A fresh discovery by security vendor Finjan Inc. provides yet another example of how easy it is becoming for almost anyone to find the tools needed to break into, infect or steal data from corporate Web sites.
The San Jose, Calif.-based vendor announced Wednesday that it has uncovered an illegal database containing more than 8,700 stolen FTP server credentials including user name, password and server addresses. Anyone can purchase those credentials and use them to launch malicious attacks against the compromised systems.
The stolen credentials belong to companies from around the world and include more than 2,500 North American companies, some of whose Web sites are among the world’s top 100 domains, according to Yuval Ben-Itzhak, Finjan’s CTO.
The FTP credentials would allow someone with malicious intent to break into and upload malware of their choice to a compromised server literally with a click or two, he said. “You could pick any server you wanted in the list, pay for it” and launch an attack with very little effort.
A trading interface on the server hosting the illegal database allows purchasers to buy FTP server credentials based on the country in which the servers are located, or even by the Google ranking of the Web sites, Ben-Itzhak said. It also appears designed to give criminals looking to resell FTP credentials a better basis for pricing the stolen data, he said.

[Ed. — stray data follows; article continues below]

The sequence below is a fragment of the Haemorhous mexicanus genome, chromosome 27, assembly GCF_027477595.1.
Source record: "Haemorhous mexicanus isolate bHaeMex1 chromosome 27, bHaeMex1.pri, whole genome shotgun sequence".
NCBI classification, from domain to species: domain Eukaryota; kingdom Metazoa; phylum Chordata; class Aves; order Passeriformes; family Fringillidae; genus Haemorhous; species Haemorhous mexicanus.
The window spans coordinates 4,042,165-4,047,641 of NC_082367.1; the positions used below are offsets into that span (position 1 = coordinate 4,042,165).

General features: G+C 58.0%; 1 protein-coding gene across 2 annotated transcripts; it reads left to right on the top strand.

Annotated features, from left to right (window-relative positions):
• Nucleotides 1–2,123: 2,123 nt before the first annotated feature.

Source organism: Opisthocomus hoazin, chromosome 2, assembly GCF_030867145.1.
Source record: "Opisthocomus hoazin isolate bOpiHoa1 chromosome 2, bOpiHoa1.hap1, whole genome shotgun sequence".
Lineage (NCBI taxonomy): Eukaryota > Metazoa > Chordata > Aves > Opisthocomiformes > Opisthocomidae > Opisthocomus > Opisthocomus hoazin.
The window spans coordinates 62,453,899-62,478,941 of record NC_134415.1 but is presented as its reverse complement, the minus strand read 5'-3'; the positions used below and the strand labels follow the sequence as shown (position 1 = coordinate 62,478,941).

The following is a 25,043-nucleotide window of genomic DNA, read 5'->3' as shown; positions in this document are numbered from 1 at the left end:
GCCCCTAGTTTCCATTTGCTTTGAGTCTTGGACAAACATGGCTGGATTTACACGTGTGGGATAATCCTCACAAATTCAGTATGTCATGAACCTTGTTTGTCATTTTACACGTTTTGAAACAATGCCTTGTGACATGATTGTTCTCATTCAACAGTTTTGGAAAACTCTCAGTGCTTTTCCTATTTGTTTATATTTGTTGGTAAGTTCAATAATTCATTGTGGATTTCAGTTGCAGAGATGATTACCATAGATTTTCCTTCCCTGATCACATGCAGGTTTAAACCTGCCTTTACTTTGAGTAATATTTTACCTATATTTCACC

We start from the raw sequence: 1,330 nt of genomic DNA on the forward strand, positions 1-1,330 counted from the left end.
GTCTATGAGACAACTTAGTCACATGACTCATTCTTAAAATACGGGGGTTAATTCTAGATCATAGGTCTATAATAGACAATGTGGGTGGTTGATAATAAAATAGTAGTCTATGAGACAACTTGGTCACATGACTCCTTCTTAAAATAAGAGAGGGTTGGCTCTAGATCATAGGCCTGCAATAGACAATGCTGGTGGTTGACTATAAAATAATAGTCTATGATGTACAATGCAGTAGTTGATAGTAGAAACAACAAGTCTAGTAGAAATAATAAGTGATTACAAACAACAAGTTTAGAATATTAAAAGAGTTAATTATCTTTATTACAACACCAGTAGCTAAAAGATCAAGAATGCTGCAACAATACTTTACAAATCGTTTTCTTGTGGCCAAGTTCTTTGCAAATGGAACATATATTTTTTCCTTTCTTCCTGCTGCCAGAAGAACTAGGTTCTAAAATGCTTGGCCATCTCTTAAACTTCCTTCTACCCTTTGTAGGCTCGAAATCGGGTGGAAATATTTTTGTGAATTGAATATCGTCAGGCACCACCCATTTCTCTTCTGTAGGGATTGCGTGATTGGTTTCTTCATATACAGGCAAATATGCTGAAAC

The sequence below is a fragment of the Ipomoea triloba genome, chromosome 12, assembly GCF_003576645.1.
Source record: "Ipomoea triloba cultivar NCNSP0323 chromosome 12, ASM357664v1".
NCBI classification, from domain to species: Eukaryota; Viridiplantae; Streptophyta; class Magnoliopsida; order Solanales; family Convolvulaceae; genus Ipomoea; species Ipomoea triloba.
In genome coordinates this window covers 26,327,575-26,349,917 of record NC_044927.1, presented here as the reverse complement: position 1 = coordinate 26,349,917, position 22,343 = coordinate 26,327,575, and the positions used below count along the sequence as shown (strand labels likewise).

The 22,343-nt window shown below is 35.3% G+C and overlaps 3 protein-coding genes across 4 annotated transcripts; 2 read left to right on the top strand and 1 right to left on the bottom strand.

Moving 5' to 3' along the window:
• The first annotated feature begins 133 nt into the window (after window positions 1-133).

A newly updated version of a toolkit called NeoSploit, which allows a cyber crook to automatically inject iFrame tags to Web pages on a compromised server, is also available. These tags are used in turn to surreptitiously pull in malicious code from another Web site, Ben-Itzhak said.
All of the FTP credentials on the database uncovered by Finjan seem to have been harvested previously using Trojans and other forms of malware, he said.
“Software-as-a-Service has been evolving for sometime, but until now, it has been applied only to legitimate applications,” Ben-Itzhak said. The recently uncovered database and associated trading applications shows that the model is being applied in the cyber underworld as well, he said.
The database is being hosted on a server in Hong Kong, though all of its contents are in Russian, Ben-Itzhak said. As of last weekend the server was still up and running, he added, though Finjan had sent e-mail to the ISP informing them about the rogue database. It was not immediately clear if the server hosting the database was itself compromised.
Companies that want to find out if their servers are in the list uncovered by Finjan can contact the company. Meanwhile companies concerned that their servers have been compromised need to change their FTP user names and passwords if they haven’t already done so as part of their regular routine, Ben-Itzhak said.